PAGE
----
Alexander Galloway is an Assistant Professor at the Department of Media, Culture, and Communication of the New York University. He is the author of Protocol — How Control Exists After Decentralization (2004), Gaming — Essays on Algorithmic Culture (2006) and The Exploit — A Theory of Networks (2007, coauthored with Eugene Thacker). He is also a member of the Radical Software Group who are developing the Java version of Guy Debord’s “The Game of War.”
Galloway started his talk with a background of classic antagonistic games, real-time strategy games (RSG) and swarm games. He is trying to understand the context of how people think about conflict, antagonism and struggle in wargames. It is a certain kind of interface that simulates these things. These games usually have important hooks into current politics and sometimes these games module conflicts. The traditional way of simulating or modeling conflicts through a medium is the classic war movie. These movies usually display symmetrical fighting between two parties that are relatively similar in power. They show a simulated antagonism, just like chess.
We are now living in the age of the distributed network with protocol as its diagram of control (see my previous post on Galloway – Protocol). The distributed network, with its rhizomatic and horizontal nature makes Galloway wonder if it wouldn’t be interesting to try to find out ways to module swarm and contagious phenomena. Are there any games that do that already and how do we model swarms? Are swarms necessarily progressive? Or are they a neutral form of presence that can be used by different political interests? Guy Debord developed his game around 1968 at a time when the rhizome was radically political. The grass-roots rhizomatic used to mean something political but is that still the case today? Does the distributed network still have this disrupted political power?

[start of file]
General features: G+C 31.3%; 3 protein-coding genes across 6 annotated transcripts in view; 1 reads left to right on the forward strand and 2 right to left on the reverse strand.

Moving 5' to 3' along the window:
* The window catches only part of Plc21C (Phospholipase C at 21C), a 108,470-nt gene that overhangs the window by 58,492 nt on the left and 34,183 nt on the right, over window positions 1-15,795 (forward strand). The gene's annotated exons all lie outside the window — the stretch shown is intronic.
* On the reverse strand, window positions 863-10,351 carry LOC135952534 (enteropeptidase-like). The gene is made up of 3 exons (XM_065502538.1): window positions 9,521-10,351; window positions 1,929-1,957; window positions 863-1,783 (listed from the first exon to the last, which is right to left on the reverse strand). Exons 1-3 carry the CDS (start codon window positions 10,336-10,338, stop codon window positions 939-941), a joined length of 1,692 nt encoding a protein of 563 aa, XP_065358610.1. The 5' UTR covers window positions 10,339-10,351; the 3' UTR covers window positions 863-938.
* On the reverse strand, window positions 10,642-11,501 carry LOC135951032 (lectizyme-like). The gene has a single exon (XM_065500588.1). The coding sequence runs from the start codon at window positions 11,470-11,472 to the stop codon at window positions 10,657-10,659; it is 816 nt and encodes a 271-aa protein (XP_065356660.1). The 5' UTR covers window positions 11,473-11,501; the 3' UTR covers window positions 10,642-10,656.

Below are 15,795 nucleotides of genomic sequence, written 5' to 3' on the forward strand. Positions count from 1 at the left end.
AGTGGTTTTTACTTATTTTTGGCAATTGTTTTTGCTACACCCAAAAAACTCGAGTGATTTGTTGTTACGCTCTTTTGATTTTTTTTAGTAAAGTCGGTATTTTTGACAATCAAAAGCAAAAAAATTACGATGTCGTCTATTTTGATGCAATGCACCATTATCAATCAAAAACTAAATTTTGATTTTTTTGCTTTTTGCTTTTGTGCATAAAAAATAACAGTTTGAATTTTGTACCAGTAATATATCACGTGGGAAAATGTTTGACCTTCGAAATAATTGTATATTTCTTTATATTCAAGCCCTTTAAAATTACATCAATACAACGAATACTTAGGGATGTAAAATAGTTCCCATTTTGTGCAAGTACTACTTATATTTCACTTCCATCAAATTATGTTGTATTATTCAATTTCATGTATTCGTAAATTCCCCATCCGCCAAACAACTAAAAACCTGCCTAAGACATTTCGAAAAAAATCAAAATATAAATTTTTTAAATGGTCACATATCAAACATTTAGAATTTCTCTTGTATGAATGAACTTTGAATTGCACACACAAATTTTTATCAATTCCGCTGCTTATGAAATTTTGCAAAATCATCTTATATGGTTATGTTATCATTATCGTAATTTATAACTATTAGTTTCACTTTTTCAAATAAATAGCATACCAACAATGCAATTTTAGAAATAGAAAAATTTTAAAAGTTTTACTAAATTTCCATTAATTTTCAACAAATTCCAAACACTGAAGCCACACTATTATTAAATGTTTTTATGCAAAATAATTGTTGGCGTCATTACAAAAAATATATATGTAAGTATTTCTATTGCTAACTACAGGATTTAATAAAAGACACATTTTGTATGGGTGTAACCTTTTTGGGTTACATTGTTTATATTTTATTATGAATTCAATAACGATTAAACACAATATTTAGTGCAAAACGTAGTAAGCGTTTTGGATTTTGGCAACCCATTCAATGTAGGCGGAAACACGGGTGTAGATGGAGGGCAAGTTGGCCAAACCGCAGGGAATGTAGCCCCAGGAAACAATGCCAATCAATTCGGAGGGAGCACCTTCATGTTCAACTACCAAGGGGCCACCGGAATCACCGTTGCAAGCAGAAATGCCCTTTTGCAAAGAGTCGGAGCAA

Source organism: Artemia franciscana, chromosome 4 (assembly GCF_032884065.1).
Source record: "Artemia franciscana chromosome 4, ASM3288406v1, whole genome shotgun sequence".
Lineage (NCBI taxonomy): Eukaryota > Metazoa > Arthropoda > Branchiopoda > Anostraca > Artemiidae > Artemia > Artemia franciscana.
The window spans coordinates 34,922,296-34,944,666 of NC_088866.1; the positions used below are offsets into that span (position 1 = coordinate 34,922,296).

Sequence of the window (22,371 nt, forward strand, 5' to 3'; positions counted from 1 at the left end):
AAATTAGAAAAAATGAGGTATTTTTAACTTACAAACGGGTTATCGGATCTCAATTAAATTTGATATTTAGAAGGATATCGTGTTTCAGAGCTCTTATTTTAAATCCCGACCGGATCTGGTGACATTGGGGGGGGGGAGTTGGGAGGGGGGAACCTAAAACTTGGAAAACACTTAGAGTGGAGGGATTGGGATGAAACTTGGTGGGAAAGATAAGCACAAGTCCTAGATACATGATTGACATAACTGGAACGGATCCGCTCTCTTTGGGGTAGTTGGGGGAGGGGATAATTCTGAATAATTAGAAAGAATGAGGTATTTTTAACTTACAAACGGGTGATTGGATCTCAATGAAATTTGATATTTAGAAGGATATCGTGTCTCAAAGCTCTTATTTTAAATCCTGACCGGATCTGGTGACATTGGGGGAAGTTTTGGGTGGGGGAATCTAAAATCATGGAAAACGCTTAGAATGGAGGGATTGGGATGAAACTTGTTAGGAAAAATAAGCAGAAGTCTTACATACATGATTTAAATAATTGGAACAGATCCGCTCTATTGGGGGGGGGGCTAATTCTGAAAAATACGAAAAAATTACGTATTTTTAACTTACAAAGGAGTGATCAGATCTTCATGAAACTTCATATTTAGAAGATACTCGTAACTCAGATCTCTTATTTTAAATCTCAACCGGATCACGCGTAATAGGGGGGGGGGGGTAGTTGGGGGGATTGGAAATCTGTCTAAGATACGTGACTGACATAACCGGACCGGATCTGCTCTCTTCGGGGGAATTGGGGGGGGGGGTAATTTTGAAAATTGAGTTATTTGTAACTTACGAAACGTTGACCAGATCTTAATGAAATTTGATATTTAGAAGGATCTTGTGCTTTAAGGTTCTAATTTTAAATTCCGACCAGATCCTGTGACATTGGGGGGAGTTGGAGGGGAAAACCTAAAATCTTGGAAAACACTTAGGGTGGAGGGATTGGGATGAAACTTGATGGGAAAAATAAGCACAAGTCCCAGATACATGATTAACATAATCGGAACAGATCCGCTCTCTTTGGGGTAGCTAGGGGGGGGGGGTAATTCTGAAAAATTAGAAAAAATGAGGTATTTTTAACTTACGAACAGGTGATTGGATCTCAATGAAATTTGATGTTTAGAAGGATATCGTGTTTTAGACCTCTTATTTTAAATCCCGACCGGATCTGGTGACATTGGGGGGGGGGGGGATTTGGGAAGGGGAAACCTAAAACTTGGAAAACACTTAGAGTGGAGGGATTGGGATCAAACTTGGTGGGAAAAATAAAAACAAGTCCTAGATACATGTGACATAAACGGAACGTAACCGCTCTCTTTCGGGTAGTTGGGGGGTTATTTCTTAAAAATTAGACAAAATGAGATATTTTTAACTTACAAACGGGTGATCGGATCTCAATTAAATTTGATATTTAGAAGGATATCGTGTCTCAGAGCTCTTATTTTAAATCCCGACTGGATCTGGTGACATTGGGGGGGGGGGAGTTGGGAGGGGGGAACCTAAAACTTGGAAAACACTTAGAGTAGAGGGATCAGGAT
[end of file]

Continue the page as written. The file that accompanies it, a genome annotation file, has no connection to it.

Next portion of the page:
It makes me wonder if Galloway is directly linking swarm models in games to the current era of the distributed network. Swarm Intelligence is “the study of collective behavior in decentralized, self-organized systems” which would link it to the decentralized network. Swarms do not have a central control structures and are known for the emergence of global behavior.
Work and Play
The real-time strategy game (RSG) Starcraft 2 is a game that models the swarm. RTS is the most interesting genre from a social-political view because the genre best displays how informatic media and labor are basically the same thing in this world. Both informatic media and labor operate the same space. The machines that you work with are the same ones that you play with. This puts a different and weird perspective on what play means nowadays. Work and play are no longer two separate spaces which is not necessarily a good thing. When you are blogging or buying a book on Amazon you are being valorized by Google and other companies. These are important detail that need to be understood.
Characteristics of the real-time strategy game
- The god’s eye view.
- It has a scenario that has tons of actors and agents.
- Time is always moving, there is no way of freezing the game as it is constantly doing its thing.
- As a player you tweak little things to create flows.